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Tuesday 22 August 2017
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Tips and Tricks for Your Karma UL

INTERMEDIATE INSTRUCTION: It is always suggested you begin your whitewater experience with certified instructional help. All whitewater learning, including this skill comes with risk. This level of instruction comes with a higher risk and should be tried with care and a paddling buddy.

Over the past couple months, I have been playing around with my Karma Unlimited. I picked up the boat in November with the intent of creeking with it this winter to try and be comfortable racing one by this upcoming fall. Needless to say, it has been a learning experience for myself, and not always an easy road. Up until just a few months ago, I had never even had my butt in a long boat! I decided to put together a few tips and tricks that I have learned/noticed with my experience in a longboat.

1. You need to plan your lines.
I feel like this is a redundant tip (most people have an in general plan when running rapids). However, I found that planning out my lines in a longboat became a necessity (especially tight technical rapids). From my experience, the Karma UL can make most of the technical moves and eddy hoping that a short boat can. However, the lines that you take can’t be last minute decisions. Once you peel out and get up to full speed, I have had little success with making the last-minute bail out eddy before the drop that was not planned.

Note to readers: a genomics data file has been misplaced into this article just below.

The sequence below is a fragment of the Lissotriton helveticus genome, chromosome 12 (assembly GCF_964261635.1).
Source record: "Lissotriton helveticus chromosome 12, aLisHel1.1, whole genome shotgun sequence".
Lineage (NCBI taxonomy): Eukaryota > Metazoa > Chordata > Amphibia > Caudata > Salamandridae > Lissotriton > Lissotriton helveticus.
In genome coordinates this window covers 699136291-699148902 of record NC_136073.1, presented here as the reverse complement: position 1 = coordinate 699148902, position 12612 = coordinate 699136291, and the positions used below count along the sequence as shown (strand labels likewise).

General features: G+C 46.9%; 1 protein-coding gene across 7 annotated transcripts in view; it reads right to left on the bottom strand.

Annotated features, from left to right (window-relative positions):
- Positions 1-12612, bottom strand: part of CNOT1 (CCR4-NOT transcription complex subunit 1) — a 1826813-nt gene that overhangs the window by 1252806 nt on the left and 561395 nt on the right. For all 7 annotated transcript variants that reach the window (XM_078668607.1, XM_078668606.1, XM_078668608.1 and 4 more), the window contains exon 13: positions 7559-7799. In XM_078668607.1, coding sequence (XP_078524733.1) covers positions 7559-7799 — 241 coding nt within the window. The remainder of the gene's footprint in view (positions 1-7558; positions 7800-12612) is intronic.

2. Your stern is now in play.
This kind of comes with the territory of a longer boat, but your stern is definitely in play. It is very easy to have your stern catch rocks or eddies while you are moving through technical water if you are not paying attention. I have had a couple occasions early on where I spun out due to catching a rock on my stern the wrong way.

3. Be mindful of your edges at full speed.
Being in a whitewater kayak period requires some level of edge control, but if you want to truly take advantage of your longboats speed, you will need to master edge control. I found this especially true when exiting rapids with swirling eddy currents. To keep your speed and stay in control, you will need to revisit your posture and you edge in your boat.

4. You don’t need to take that extra paddle stroke

On a couple occasions, I have screwed up rapids in my longboat due to taking large overcorrecting strokes at the last second. A classic example of this is boofing the log at Go Left and Die on the Green Narrows. In a short boat, you need to take a fairly big boof stroke over the log to make it through the left slot at the bottom of the rapid. In a long boat, a big boof stroke at the log will send you flying into the left wall of the rapid. Ask me how would I know this.

– Matthew Huddleston




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